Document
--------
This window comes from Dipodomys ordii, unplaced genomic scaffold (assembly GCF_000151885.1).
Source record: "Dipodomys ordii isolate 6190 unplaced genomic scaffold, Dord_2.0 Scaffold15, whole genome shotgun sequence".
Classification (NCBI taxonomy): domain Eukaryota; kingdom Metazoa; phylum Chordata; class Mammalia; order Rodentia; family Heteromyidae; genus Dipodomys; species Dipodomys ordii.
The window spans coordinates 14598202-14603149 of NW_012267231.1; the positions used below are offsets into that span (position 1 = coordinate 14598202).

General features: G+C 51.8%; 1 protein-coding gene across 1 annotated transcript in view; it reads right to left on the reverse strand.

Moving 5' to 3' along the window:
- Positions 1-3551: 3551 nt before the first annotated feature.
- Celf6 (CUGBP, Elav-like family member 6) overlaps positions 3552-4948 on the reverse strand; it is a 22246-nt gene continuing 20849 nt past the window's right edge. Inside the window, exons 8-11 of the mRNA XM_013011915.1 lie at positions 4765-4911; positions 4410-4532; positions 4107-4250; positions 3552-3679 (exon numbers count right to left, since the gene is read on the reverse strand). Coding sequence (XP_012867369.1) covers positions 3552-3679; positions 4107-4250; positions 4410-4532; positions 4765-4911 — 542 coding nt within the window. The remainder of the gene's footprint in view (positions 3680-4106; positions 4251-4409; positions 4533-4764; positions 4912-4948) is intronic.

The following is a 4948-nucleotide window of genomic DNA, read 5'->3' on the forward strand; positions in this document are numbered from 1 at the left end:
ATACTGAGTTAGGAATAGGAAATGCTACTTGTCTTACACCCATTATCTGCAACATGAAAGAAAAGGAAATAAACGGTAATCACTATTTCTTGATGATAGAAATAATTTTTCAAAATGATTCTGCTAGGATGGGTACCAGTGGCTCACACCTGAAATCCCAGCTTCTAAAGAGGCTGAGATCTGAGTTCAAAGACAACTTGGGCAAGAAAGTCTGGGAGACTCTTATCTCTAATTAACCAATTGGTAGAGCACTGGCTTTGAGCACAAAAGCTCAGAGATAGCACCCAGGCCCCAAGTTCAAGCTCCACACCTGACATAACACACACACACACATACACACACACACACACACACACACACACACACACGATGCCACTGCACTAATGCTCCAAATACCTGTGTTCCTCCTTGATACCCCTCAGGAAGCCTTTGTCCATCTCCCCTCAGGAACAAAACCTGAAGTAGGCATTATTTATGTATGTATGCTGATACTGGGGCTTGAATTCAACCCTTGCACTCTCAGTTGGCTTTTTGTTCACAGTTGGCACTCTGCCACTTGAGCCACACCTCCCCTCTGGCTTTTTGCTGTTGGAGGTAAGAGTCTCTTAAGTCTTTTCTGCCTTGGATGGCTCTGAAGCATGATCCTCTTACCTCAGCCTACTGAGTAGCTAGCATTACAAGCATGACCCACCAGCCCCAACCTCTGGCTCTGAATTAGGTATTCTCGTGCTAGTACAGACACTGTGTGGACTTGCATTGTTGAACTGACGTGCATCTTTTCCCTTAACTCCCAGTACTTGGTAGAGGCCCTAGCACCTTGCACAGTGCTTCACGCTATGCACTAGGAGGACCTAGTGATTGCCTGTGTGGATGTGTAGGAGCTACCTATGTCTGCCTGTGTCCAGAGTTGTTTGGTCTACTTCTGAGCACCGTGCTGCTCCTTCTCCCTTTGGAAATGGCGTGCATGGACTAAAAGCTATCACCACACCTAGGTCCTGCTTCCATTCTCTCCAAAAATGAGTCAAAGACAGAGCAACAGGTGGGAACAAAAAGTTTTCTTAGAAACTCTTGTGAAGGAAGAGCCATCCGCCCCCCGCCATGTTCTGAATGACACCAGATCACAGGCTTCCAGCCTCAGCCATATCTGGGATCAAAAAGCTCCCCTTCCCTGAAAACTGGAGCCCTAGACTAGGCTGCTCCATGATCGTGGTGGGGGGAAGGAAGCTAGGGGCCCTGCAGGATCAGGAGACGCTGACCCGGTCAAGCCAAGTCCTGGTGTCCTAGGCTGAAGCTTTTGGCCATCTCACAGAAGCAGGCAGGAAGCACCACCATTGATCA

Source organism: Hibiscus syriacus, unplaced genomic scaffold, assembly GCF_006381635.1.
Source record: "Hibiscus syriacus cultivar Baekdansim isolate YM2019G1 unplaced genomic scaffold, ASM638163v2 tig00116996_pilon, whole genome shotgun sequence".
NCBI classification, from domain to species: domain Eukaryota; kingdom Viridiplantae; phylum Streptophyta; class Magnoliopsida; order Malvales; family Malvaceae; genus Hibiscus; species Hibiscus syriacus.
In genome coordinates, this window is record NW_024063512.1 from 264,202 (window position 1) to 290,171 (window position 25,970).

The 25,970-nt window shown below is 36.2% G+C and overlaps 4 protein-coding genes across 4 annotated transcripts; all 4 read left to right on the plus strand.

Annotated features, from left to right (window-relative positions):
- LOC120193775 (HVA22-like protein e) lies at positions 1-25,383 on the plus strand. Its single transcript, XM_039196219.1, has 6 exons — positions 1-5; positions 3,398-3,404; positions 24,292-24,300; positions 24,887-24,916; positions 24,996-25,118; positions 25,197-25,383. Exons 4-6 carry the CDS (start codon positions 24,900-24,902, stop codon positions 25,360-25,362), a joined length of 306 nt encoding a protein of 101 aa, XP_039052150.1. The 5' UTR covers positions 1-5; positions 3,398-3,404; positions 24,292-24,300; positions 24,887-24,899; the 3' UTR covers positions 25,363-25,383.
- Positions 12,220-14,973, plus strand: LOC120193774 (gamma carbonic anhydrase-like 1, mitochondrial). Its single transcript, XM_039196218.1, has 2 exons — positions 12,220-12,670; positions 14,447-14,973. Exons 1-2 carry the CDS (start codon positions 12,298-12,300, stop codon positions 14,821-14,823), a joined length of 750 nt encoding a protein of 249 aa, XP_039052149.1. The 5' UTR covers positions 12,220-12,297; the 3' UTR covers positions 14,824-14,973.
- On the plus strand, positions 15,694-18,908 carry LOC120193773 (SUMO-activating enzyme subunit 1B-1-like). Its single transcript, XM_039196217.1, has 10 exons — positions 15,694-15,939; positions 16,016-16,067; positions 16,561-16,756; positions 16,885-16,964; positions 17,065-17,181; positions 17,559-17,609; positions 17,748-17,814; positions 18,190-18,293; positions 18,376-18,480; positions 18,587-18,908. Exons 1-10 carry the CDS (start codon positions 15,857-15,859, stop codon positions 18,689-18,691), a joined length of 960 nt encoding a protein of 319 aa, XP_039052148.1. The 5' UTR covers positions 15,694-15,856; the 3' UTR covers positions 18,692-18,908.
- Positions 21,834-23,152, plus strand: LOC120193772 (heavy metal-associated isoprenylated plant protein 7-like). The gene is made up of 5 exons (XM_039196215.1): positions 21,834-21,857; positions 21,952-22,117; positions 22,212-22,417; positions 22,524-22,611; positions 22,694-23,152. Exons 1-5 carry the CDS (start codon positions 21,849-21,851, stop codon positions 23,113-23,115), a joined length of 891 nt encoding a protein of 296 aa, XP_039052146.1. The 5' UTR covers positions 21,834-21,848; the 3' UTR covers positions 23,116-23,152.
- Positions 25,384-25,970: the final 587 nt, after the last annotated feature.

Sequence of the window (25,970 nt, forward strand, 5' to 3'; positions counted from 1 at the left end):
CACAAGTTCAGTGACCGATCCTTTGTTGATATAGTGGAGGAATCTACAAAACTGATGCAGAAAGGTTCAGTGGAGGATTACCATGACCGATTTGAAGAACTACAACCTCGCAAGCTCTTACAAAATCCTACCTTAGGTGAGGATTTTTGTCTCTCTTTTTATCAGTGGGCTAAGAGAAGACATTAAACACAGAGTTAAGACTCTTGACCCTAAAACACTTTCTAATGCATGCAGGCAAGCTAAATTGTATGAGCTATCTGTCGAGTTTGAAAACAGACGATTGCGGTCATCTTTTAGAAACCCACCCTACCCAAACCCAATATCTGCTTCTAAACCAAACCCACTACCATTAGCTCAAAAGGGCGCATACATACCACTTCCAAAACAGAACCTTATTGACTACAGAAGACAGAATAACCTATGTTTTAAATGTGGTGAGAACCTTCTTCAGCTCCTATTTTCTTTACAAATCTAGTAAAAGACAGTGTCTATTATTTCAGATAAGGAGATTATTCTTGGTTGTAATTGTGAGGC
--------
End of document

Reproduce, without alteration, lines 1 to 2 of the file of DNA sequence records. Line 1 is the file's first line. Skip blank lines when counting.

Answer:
This window comes from Dipodomys ordii, unplaced genomic scaffold (assembly GCF_000151885.1).
Source record: "Dipodomys ordii isolate 6190 unplaced genomic scaffold, Dord_2.0 Scaffold15, whole genome shotgun sequence".